Thursday, July 30, 2015
I’m the proud momma of three wonderful kiddos. And while the beauty and discomfort of pregnancy and childbirth fades over time, there is nothing like reveling in the body’s amazing ability to grow a human. While growing this bundle of joy takes little conscious effort on your part, it does take every bit of extra nutrients to make a perfect new human.
So, what should you eat? And how much should you eat? Here’s some food for thought.
Avoiding Extra Weight
When it comes to feeding your growing baby, it only takes a few hundred extra calories a day, throughout those 9 months, and you don’t need to gain any weight in the first trimester. While it would be awesome during that incubation period to eat double the calories, that just leads to Momma gaining extra weight, with no additional benefits for Baby. Check out these guidelines for weight gain during pregnancy for more information.
Get more of this:
- Prenatal vitamins – If you ever need a little nutrient insurance, it’s when you’re pregnant. And between morning sickness and food aversions, sometimes you just can’t get the right foods to meet your increased nutrient demands. Look for a chewable or powdered prenatal multi if you just can’t keep that pill down.
- Folate – Getting 400 micrograms a day before you get pregnant helps reduce the risk of neural tube defects in your baby. If you are pregnant, increase your daily intake to 600 micrograms. The prenatal vitamin will help, but you can also get folate from fortified cereals, breads and rice, orange juice, spinach, asparagus, Brussels sprouts and liver. Get a list of high folate foods here.
- Iron – This mineral helps your red blood cells make the parts necessary to carry oxygen. In pregnancy, your blood volume doubles to provide the essential oxygen to your growing baby, so your iron needs also double. Focus on eating more high iron foods such as meat, poultry, beans and iron-fortified cereals. Add in a good source of vitamin C – like a fruit or vegetable – so your body can absorb the iron.
- Calcium – You are growing a whole new set of bones and teeth, so it’s important to get your three servings of dairy every day. You can’t just count on leafy greens for the necessary 1,000 milligrams of calcium you need daily. When you’re pregnant, your stomach doesn’t have room for 10 cups of spinach, the equivalent calcium as one cup of milk. If you have lactose intolerance, find tips and tricks to add dairy to your day.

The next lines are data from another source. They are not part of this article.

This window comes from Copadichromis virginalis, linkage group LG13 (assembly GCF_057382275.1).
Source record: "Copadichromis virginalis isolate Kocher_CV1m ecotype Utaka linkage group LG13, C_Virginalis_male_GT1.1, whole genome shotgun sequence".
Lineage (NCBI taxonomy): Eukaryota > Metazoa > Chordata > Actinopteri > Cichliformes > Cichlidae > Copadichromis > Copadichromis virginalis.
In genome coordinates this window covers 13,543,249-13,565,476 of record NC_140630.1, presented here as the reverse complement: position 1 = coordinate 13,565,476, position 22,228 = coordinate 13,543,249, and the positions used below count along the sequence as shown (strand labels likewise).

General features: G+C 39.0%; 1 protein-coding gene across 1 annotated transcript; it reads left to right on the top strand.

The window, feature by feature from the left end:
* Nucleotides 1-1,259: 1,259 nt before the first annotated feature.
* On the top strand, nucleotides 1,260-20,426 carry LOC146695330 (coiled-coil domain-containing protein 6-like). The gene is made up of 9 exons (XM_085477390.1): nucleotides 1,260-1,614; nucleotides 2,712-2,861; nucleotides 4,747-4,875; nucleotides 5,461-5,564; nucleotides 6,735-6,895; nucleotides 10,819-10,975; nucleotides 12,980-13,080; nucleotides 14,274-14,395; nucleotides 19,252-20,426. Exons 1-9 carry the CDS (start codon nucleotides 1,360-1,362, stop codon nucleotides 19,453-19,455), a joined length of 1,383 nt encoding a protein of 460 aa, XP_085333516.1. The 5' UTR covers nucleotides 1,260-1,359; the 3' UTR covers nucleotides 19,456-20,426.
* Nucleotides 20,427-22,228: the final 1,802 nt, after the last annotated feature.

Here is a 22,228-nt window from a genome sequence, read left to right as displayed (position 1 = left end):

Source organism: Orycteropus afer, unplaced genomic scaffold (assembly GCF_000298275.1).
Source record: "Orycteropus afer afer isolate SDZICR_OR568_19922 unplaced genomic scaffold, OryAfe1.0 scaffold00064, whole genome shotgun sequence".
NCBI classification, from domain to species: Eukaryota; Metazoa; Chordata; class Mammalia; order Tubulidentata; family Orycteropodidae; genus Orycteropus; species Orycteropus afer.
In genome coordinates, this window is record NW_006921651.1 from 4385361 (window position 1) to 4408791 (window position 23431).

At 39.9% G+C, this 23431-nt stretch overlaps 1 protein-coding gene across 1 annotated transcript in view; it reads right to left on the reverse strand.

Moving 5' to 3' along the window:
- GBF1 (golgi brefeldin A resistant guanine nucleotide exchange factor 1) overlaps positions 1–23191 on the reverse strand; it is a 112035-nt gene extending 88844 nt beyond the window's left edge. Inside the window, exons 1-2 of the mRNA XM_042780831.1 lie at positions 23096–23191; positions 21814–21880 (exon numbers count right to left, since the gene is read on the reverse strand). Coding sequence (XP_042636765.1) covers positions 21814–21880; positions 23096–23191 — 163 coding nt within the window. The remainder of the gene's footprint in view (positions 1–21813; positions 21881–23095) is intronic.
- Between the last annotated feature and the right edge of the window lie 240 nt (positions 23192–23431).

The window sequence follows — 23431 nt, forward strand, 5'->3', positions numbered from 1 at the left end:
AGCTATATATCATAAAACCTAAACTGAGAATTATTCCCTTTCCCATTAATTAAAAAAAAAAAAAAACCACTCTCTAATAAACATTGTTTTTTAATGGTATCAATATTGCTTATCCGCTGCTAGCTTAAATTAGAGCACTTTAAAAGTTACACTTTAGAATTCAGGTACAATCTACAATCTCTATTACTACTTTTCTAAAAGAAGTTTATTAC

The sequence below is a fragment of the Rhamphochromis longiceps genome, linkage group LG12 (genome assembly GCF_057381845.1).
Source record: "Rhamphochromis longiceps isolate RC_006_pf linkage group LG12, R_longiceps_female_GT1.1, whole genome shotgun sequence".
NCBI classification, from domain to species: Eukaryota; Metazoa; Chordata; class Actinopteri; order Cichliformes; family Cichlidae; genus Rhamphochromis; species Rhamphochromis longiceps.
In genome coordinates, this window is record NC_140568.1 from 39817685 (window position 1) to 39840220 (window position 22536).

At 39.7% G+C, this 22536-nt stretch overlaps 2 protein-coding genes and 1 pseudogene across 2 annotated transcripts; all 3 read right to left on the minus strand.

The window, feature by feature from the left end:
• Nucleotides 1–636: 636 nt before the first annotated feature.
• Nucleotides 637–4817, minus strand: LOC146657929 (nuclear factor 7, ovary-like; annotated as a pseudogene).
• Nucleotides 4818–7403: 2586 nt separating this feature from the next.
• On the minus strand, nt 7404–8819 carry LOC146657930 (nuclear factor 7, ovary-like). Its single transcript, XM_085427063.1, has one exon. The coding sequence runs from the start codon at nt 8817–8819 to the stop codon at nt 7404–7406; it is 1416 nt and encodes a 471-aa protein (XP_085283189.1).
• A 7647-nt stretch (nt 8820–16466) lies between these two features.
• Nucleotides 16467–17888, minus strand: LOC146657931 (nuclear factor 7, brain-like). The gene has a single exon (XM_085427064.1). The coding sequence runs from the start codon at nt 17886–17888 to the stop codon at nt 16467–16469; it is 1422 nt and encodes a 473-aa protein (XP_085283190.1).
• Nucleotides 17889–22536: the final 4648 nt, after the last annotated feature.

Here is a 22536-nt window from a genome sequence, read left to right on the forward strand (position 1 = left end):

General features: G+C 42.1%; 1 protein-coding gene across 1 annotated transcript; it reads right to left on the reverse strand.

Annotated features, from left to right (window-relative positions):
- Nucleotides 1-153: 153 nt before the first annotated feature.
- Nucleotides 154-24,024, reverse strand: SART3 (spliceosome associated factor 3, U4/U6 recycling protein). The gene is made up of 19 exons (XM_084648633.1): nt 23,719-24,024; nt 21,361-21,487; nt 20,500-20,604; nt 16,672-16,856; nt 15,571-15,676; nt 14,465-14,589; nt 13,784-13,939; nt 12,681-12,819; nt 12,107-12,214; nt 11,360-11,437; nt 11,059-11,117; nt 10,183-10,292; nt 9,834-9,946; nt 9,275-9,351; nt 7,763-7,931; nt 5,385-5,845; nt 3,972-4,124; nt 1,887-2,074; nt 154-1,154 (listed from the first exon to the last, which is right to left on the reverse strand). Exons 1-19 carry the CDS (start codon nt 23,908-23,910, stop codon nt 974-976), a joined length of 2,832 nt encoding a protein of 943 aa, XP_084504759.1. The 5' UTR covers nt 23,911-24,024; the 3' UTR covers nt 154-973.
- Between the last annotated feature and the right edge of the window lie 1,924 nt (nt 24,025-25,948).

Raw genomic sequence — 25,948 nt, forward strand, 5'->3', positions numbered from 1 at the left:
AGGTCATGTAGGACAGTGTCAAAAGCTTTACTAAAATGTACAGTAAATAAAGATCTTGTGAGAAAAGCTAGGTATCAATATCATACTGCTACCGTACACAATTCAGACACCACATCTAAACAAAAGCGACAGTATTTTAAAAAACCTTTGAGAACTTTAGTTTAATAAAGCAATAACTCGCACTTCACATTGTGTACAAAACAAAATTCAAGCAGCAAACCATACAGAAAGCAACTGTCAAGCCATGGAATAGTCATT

- Vitamin D – It works with calcium to grow those bones and teeth. The best sources are milk and fatty fish, such as salmon.
Use good judgment:
- Caffeine – There’s no clear evidence that you must quit caffeine completely during pregnancy, but you should keep that jolt of energy to one a day, or less than 200 milligrams of caffeine.
- Fish – It’s a great source of omega-3 fats – essential fats for both baby’s healthy neurological (brain) development and early visual development. Recommendations are to eat 8-12 ounces of fatty fish, such as salmon, twice a week. Do be cautious of fish that is high in mercury.
You never want this:
- Food poisoning – Being sick when pregnant is just the pits, so remember these food safety tips. Plus check out this list of foods that can put you at risk of Listeria, a type of food poisoning especially concerning for pregnant moms.
- Raw milk & raw milk cheese – It’s not safe to drink raw (unpasteurized) milk or consume anything made with raw milk, especially during pregnancy. Pasteurization of dairy foods kills microbes that may cause illness or disease. Make sure you only drink pasteurized milk and keep in mind that most cheese in the US is made from pasteurized milk, so the only place you might find raw milk cheese is at a farmer’s market or a specialty cheese shop.
- Alcohol – Consumption of alcohol during pregnancy has been linked to physical defects, learning disabilities and emotional problems. Instead, pour a cold glass of chocolate milk in a martini glass and party on with your pregnant self.
With just a few adjustments to your food and beverage choices – focusing on low fat dairy, fruits, vegetables, whole grains and lean proteins – you will bring on that beautiful pregnancy glow while growing a healthy baby.
*Always consult your healthcare provider regarding your specific health needs. Certain situations in pregnancy – such as gestational diabetes or anemia or having previously delivered a low birth weight baby – warrant speaking with a doctor and a Registered Dietitian Nutritionist to ensure you’re getting the nutrients you need for your unique situation.